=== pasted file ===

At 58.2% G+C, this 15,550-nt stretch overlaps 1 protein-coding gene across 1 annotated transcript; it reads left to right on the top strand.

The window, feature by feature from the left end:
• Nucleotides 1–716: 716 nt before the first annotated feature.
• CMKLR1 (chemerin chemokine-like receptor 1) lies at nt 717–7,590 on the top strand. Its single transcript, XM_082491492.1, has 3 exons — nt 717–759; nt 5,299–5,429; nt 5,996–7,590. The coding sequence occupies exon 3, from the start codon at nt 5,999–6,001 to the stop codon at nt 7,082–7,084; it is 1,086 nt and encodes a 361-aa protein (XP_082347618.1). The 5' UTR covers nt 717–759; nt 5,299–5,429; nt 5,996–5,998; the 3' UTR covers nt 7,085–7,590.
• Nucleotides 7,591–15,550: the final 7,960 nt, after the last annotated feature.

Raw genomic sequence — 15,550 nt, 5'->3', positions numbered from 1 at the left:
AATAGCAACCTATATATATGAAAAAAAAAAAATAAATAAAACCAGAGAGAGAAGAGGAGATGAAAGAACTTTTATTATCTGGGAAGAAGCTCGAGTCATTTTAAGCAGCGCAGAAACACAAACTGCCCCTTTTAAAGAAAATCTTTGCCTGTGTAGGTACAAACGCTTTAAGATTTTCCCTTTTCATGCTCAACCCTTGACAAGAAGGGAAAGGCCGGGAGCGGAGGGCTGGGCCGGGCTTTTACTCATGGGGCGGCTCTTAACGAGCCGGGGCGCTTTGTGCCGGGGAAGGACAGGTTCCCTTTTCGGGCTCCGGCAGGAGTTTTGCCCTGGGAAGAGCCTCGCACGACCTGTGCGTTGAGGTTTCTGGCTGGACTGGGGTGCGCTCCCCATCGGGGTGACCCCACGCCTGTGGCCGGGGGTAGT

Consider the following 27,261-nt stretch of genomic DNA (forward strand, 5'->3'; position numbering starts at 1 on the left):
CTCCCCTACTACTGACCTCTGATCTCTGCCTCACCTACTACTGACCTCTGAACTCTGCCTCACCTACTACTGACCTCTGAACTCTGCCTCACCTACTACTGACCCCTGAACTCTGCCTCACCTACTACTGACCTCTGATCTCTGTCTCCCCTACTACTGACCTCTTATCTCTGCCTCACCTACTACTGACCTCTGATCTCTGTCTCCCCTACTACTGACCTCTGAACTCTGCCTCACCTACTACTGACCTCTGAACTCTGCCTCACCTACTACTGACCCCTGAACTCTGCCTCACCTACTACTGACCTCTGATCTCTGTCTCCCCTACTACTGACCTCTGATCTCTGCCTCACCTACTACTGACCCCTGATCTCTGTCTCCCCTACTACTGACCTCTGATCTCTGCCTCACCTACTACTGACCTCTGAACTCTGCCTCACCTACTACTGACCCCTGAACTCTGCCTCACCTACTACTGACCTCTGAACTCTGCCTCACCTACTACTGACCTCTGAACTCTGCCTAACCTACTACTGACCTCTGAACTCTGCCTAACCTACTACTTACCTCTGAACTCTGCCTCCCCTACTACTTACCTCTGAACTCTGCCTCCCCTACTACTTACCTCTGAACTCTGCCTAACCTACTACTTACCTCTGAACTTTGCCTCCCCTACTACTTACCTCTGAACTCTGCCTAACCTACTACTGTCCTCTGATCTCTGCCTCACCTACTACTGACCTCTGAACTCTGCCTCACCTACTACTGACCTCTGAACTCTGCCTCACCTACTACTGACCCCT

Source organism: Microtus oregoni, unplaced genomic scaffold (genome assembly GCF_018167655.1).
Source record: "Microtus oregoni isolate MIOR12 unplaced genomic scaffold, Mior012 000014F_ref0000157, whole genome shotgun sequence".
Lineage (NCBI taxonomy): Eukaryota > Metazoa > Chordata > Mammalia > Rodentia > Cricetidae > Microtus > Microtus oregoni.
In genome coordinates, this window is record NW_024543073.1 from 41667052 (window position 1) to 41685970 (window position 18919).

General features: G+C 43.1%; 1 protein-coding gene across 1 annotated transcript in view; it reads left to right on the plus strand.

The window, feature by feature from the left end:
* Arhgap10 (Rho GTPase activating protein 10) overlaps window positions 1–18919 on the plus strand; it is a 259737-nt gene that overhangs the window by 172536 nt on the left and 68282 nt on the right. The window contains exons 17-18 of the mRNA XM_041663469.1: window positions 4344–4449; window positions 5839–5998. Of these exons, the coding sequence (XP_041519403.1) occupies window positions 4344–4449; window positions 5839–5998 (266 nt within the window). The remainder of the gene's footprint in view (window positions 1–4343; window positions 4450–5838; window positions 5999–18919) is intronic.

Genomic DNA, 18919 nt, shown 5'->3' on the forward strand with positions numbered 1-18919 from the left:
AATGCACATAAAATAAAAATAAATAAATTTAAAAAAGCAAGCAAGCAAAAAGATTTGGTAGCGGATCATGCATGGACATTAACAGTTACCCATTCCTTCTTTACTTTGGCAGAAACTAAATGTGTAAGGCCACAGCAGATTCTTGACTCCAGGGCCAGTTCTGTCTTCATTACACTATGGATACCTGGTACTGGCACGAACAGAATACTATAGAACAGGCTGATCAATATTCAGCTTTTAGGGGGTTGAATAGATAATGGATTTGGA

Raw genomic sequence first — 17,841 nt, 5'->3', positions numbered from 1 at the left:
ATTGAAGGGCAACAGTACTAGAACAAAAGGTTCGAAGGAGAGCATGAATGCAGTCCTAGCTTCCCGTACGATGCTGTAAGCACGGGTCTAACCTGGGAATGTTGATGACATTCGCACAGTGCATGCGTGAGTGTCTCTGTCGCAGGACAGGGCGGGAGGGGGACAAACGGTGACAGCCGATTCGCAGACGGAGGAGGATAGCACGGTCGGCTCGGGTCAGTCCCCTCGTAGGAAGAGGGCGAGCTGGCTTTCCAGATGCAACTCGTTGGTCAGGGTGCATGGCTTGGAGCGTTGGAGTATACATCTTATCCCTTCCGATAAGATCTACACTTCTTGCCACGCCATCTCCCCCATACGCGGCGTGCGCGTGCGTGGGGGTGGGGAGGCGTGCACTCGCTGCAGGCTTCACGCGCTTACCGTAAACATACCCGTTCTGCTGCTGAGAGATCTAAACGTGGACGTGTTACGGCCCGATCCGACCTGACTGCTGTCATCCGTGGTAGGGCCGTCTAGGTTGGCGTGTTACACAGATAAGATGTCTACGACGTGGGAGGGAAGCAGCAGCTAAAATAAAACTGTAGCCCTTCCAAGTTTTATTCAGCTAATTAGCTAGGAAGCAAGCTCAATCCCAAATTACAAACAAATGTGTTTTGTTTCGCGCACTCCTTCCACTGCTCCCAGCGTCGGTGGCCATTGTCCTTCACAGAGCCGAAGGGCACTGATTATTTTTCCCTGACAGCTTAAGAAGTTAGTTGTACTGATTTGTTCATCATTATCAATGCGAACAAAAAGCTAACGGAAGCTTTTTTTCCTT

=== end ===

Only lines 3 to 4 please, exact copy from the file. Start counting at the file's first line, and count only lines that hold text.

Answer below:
• Nucleotides 1–716: 716 nt before the first annotated feature.
• CMKLR1 (chemerin chemokine-like receptor 1) lies at nt 717–7,590 on the top strand. Its single transcript, XM_082491492.1, has 3 exons — nt 717–759; nt 5,299–5,429; nt 5,996–7,590. The coding sequence occupies exon 3, from the start codon at nt 5,999–6,001 to the stop codon at nt 7,082–7,084; it is 1,086 nt and encodes a 361-aa protein (XP_082347618.1). The 5' UTR covers nt 717–759; nt 5,299–5,429; nt 5,996–5,998; the 3' UTR covers nt 7,085–7,590.